Do you think that that's going to happen at a legislative level, like in bills, for example? Or do you think it's going to be something that happens via the courts?
Pisarra: I think that for a while we're going to see things happen by decision, it's going to be on a very case-by-case basis, at the trial level, and as that kind of groundswell of concern grows, somebody will introduce a bill into the legislature that will raise the level of care that we provide the pet in the family-law setting, so it's kind of a hybrid answer of "yes and yes"; I think it's going to be case law, and then I think eventually it will become more legislative.
It's sort of received wisdom can be expected to "act out" as a result of disruption and anxiety caused by their parents' split. You mention [in the book] that this is something you have seen in dogs, or pets; how common is this, that the pets react to the emotional disruption? And do some species react more than others? Is this more of a dog thing?
May: That's a really good question. I don't know if it's as much at this point breed-specific, as much as it's their exposure to an environment that – dogs are used to an environment, especially, they respond to very habitual behavior, so, when they're out and getting their walks a couple times a day, engaging with both, let's say, the husband and wife or the couple on a continuous basis, they're used to certain times of the day that they engage in that time, and when that's separated, split, when there's a lot of yelling, or disruption in the pattern in their normal behavior, they react. And they're not always understanding why they're reacting; they just react, based on frustration, based on being scared, you know, all of a sudden there's things thrown in the house and yelling between the spouses – they're gonna react, they're gonna cower, they're gonna hide, and sometimes they act out, they'll start to destroy, and they won't engage like they used to. Many of them will actually get symptoms of illnesses, they'll stop eating, they'll vomit, they'll start to leave presents in the house they didn't normally do, and even when there's a amicable split, and you're very co-positive and co-parenting, you still will see a change, because as much as you're engaging that pet and they're engaging back with you, inevitably there's gonna be an environmental change, because all of a sudden it's like, someone's gonna move out; one may maintain the same household they had during the relationship, but inevitably it's either going to be a new apartment or a new house. And that's a whole nother change, again. So they do react in a certain way, and cats react differently, of course, than dogs, but they are just as sensitive, and they are also creatures of habit, and although pets don't pass judgment, they certainly react to emotional surroundings, so the answer is yes.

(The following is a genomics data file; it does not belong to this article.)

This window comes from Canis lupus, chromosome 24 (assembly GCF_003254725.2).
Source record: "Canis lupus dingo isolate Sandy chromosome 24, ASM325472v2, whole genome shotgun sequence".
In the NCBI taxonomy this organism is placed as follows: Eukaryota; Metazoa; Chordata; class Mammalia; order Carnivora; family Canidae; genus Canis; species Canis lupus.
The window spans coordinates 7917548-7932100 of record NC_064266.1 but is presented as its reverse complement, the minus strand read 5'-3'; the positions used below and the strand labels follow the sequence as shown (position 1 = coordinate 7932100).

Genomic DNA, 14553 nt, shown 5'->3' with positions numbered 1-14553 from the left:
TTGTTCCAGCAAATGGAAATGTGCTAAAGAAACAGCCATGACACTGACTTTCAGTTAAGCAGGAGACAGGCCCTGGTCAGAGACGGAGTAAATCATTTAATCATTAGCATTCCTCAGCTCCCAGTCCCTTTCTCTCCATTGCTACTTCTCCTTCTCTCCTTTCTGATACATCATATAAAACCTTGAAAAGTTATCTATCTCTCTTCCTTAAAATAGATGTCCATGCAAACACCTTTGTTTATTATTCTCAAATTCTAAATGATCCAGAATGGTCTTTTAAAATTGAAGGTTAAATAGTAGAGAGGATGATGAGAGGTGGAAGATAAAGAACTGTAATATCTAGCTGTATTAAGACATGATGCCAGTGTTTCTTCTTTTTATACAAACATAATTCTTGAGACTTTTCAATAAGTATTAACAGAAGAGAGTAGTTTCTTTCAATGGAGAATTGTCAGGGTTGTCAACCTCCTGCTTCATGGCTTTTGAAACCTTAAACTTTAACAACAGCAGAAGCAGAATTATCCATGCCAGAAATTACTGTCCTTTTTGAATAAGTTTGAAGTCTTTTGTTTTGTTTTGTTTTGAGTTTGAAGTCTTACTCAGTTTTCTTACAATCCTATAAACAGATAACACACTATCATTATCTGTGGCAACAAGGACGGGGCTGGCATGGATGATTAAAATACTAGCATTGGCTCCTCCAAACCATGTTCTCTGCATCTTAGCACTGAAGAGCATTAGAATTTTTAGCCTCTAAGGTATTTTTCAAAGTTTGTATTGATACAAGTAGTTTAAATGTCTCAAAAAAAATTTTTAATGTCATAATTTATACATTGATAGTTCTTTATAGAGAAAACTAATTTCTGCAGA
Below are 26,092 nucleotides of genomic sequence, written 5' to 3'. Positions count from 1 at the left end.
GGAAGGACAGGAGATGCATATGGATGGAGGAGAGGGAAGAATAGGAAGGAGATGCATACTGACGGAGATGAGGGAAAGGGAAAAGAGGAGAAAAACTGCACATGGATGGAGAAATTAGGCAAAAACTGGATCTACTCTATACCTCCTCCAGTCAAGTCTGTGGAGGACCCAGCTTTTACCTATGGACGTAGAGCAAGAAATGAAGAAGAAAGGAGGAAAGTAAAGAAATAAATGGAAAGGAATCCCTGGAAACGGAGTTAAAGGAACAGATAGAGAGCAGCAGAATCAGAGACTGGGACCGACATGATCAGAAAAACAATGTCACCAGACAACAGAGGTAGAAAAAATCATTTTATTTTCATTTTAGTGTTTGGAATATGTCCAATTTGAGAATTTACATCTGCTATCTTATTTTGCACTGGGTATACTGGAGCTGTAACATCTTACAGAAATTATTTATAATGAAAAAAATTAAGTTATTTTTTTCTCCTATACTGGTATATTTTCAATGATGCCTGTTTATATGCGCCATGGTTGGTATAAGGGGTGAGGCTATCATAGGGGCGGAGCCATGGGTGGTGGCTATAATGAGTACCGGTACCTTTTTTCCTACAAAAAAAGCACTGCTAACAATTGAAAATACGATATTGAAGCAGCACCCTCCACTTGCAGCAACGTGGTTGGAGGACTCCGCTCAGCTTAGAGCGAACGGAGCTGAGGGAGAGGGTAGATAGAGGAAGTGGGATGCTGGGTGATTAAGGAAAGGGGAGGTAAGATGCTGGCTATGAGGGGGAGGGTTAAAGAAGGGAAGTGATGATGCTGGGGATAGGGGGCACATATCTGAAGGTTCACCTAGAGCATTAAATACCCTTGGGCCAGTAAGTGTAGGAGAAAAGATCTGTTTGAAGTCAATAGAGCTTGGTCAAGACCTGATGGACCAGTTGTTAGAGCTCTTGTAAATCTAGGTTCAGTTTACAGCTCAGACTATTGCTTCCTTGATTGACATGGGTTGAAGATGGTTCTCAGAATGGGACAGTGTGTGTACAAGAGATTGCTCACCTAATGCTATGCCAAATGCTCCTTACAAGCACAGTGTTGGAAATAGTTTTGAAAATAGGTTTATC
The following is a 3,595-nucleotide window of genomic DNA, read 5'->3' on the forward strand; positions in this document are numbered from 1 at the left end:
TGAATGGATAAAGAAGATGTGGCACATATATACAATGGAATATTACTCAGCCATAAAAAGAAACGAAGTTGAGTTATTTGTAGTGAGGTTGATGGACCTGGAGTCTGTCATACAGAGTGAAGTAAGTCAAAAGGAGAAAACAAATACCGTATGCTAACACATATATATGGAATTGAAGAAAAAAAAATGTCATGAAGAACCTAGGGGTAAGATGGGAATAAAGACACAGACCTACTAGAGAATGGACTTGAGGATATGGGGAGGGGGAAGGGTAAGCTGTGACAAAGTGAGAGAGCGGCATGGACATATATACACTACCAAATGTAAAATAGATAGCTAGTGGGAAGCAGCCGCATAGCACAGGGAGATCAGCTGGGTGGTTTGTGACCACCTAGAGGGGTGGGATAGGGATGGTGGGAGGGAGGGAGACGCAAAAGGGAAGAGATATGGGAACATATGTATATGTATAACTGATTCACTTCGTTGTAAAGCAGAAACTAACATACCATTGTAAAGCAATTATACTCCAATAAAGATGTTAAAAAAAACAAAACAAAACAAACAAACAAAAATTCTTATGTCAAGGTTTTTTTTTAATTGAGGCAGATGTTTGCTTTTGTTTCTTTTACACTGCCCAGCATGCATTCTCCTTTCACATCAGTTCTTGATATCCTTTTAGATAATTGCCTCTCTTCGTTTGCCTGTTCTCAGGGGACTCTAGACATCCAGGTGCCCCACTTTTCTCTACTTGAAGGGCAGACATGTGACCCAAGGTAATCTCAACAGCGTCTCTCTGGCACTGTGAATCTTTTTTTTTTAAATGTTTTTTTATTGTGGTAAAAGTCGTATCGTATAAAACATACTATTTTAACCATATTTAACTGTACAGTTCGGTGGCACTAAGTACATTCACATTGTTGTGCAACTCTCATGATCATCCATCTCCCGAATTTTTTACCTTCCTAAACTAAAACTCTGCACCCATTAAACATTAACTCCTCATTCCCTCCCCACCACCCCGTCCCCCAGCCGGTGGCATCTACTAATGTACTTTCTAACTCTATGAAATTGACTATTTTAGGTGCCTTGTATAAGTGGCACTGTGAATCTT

It does seem like a dog is sort of the most like a child in terms of the logistical requirements and the planning involved – like they say about toddlers, that they're creatures of habit and you need to stick to a routine? So that's mostly what the book addresses – but do you have any thoughts on feline children of divorce, or how to ease the transition for, say, your monitor lizard? I don't know what range of pets you've seen –